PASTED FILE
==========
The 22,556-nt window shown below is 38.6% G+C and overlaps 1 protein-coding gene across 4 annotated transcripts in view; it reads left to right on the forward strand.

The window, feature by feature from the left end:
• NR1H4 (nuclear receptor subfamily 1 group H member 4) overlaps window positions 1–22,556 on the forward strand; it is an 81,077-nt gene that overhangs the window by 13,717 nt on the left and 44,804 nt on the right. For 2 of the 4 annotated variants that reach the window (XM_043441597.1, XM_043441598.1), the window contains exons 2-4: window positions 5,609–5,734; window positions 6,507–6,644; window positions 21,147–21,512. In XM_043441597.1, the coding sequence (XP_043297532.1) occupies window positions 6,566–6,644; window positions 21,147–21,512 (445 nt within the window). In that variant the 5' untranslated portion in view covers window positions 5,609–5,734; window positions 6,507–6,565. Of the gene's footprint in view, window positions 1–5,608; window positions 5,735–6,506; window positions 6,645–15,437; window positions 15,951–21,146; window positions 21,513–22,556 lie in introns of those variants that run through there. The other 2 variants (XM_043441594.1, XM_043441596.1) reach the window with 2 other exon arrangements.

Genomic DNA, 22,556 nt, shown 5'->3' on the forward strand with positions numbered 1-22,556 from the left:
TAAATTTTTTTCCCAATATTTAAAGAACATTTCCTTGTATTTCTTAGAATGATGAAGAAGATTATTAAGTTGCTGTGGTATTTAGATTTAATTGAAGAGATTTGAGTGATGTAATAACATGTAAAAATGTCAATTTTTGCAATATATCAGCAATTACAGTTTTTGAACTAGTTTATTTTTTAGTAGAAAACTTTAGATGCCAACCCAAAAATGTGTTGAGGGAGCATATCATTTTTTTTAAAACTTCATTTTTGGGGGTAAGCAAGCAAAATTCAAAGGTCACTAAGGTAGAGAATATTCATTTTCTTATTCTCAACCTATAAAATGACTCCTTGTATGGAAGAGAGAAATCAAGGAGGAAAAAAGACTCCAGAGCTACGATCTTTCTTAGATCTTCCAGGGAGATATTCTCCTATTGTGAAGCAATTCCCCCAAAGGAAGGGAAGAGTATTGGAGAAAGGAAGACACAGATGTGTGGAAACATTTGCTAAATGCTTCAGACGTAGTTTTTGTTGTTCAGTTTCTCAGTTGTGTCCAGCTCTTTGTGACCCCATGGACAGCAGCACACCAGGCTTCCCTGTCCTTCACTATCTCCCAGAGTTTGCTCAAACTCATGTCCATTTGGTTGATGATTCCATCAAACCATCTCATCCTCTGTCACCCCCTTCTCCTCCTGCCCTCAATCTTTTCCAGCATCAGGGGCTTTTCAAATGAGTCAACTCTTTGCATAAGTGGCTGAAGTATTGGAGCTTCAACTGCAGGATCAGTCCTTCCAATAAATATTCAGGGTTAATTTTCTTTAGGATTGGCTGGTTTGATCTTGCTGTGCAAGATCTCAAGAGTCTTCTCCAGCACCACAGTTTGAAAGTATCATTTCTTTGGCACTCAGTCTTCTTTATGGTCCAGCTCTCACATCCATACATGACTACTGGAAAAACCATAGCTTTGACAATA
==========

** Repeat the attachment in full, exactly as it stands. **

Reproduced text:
The 22,556-nt window shown below is 38.6% G+C and overlaps 1 protein-coding gene across 4 annotated transcripts in view; it reads left to right on the forward strand.

The window, feature by feature from the left end:
• NR1H4 (nuclear receptor subfamily 1 group H member 4) overlaps window positions 1–22,556 on the forward strand; it is an 81,077-nt gene that overhangs the window by 13,717 nt on the left and 44,804 nt on the right. For 2 of the 4 annotated variants that reach the window (XM_043441597.1, XM_043441598.1), the window contains exons 2-4: window positions 5,609–5,734; window positions 6,507–6,644; window positions 21,147–21,512. In XM_043441597.1, the coding sequence (XP_043297532.1) occupies window positions 6,566–6,644; window positions 21,147–21,512 (445 nt within the window). In that variant the 5' untranslated portion in view covers window positions 5,609–5,734; window positions 6,507–6,565. Of the gene's footprint in view, window positions 1–5,608; window positions 5,735–6,506; window positions 6,645–15,437; window positions 15,951–21,146; window positions 21,513–22,556 lie in introns of those variants that run through there. The other 2 variants (XM_043441594.1, XM_043441596.1) reach the window with 2 other exon arrangements.

Genomic DNA, 22,556 nt, shown 5'->3' on the forward strand with positions numbered 1-22,556 from the left:
TAAATTTTTTTCCCAATATTTAAAGAACATTTCCTTGTATTTCTTAGAATGATGAAGAAGATTATTAAGTTGCTGTGGTATTTAGATTTAATTGAAGAGATTTGAGTGATGTAATAACATGTAAAAATGTCAATTTTTGCAATATATCAGCAATTACAGTTTTTGAACTAGTTTATTTTTTAGTAGAAAACTTTAGATGCCAACCCAAAAATGTGTTGAGGGAGCATATCATTTTTTTTAAAACTTCATTTTTGGGGGTAAGCAAGCAAAATTCAAAGGTCACTAAGGTAGAGAATATTCATTTTCTTATTCTCAACCTATAAAATGACTCCTTGTATGGAAGAGAGAAATCAAGGAGGAAAAAAGACTCCAGAGCTACGATCTTTCTTAGATCTTCCAGGGAGATATTCTCCTATTGTGAAGCAATTCCCCCAAAGGAAGGGAAGAGTATTGGAGAAAGGAAGACACAGATGTGTGGAAACATTTGCTAAATGCTTCAGACGTAGTTTTTGTTGTTCAGTTTCTCAGTTGTGTCCAGCTCTTTGTGACCCCATGGACAGCAGCACACCAGGCTTCCCTGTCCTTCACTATCTCCCAGAGTTTGCTCAAACTCATGTCCATTTGGTTGATGATTCCATCAAACCATCTCATCCTCTGTCACCCCCTTCTCCTCCTGCCCTCAATCTTTTCCAGCATCAGGGGCTTTTCAAATGAGTCAACTCTTTGCATAAGTGGCTGAAGTATTGGAGCTTCAACTGCAGGATCAGTCCTTCCAATAAATATTCAGGGTTAATTTTCTTTAGGATTGGCTGGTTTGATCTTGCTGTGCAAGATCTCAAGAGTCTTCTCCAGCACCACAGTTTGAAAGTATCATTTCTTTGGCACTCAGTCTTCTTTATGGTCCAGCTCTCACATCCATACATGACTACTGGAAAAACCATAGCTTTGACAATA